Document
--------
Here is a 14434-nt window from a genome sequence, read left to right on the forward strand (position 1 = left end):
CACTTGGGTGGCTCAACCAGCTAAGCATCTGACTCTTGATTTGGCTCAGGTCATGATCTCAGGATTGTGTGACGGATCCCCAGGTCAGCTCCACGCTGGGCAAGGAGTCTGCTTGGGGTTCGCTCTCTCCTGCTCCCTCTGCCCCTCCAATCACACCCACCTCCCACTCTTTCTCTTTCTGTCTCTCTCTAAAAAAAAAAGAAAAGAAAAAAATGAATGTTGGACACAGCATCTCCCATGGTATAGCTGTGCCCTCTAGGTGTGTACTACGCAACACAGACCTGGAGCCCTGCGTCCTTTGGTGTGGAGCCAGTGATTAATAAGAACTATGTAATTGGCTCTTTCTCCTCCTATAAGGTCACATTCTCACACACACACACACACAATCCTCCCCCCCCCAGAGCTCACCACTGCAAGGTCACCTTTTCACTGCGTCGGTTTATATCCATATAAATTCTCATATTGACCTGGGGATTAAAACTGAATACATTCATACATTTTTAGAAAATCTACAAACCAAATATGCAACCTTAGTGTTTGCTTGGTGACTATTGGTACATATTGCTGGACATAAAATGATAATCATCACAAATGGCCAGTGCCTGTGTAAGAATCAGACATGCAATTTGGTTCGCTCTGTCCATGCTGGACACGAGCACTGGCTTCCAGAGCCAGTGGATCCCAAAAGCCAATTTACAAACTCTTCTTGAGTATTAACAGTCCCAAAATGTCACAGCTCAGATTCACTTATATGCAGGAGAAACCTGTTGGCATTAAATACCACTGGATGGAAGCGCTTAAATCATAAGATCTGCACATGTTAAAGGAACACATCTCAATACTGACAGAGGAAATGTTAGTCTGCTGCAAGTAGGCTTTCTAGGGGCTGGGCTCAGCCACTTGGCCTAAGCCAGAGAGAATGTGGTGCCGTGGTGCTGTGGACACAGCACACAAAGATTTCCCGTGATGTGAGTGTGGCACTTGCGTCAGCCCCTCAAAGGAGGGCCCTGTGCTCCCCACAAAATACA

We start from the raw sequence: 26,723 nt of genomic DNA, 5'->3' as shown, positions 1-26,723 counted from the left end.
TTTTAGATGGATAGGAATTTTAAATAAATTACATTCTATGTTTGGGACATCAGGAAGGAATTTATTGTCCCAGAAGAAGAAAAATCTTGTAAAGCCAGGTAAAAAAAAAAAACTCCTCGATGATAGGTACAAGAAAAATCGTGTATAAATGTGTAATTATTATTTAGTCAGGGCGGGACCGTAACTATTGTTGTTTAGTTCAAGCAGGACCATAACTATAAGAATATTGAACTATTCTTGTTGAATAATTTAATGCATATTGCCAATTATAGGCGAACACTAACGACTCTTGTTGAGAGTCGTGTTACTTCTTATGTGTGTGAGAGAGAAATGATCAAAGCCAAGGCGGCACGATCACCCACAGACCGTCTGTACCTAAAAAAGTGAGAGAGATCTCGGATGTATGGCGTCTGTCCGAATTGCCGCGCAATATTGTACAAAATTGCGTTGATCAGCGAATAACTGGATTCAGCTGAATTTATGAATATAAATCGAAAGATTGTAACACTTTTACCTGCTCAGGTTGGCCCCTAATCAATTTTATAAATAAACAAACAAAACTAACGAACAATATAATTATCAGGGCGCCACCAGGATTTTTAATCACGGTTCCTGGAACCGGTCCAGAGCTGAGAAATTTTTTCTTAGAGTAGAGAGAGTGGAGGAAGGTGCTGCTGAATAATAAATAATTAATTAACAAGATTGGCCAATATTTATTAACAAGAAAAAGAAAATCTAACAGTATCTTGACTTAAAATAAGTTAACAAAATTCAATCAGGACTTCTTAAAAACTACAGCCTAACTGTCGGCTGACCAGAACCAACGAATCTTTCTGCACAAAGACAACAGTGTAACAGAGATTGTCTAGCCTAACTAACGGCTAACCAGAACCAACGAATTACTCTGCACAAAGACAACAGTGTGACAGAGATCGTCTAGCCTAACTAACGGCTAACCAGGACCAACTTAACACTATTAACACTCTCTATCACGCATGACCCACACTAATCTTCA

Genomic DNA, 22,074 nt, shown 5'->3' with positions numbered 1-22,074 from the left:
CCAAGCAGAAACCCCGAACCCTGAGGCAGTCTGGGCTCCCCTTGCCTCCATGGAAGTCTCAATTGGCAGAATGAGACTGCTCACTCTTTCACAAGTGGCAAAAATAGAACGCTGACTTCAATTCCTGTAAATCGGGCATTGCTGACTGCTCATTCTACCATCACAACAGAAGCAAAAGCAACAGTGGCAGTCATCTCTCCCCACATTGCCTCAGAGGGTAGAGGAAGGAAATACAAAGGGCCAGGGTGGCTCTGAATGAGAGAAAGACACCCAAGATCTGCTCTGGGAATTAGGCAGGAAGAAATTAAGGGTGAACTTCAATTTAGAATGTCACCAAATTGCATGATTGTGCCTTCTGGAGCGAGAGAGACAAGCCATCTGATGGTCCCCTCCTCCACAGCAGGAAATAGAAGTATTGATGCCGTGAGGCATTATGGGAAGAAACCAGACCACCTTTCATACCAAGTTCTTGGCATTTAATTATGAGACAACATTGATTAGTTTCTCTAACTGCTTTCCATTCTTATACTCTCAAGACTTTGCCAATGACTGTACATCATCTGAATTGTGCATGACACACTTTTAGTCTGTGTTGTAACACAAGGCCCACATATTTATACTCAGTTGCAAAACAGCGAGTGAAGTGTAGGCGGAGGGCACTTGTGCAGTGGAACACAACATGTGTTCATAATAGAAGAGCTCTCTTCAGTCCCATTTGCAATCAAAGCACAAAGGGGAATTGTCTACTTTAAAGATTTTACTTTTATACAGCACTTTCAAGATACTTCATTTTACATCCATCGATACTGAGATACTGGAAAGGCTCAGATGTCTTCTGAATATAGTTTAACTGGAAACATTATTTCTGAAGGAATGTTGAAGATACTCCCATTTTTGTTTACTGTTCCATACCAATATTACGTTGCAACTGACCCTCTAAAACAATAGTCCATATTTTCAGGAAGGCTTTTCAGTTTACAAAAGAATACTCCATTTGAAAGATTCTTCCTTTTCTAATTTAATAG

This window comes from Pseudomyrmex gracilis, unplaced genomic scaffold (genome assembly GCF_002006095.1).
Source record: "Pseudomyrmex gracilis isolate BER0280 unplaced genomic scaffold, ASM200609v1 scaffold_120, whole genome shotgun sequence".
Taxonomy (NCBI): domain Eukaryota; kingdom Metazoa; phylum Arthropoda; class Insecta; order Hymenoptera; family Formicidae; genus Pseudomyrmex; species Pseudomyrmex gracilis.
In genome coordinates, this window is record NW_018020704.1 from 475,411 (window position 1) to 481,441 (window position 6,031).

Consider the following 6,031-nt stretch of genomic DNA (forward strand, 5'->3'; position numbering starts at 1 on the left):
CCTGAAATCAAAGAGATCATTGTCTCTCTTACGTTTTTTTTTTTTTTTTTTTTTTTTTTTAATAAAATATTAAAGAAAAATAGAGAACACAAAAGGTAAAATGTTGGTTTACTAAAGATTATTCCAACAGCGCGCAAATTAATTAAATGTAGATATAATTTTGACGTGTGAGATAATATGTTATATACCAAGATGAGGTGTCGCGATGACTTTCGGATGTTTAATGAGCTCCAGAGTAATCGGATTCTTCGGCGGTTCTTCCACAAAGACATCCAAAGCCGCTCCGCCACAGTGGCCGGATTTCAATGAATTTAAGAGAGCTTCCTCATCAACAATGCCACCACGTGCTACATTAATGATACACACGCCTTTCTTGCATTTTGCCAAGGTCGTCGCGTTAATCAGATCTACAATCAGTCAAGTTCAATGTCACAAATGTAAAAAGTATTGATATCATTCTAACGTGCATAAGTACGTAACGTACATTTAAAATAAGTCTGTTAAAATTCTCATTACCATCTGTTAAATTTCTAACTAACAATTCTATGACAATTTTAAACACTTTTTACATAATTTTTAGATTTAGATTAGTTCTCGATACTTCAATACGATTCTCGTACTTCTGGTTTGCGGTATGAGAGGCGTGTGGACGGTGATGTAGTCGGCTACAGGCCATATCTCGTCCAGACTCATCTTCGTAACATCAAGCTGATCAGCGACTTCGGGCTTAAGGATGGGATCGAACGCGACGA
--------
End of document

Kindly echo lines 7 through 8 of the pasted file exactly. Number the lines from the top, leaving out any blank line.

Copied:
This window comes from Pseudomyrmex gracilis, unplaced genomic scaffold (genome assembly GCF_002006095.1).
Source record: "Pseudomyrmex gracilis isolate BER0280 unplaced genomic scaffold, ASM200609v1 scaffold_120, whole genome shotgun sequence".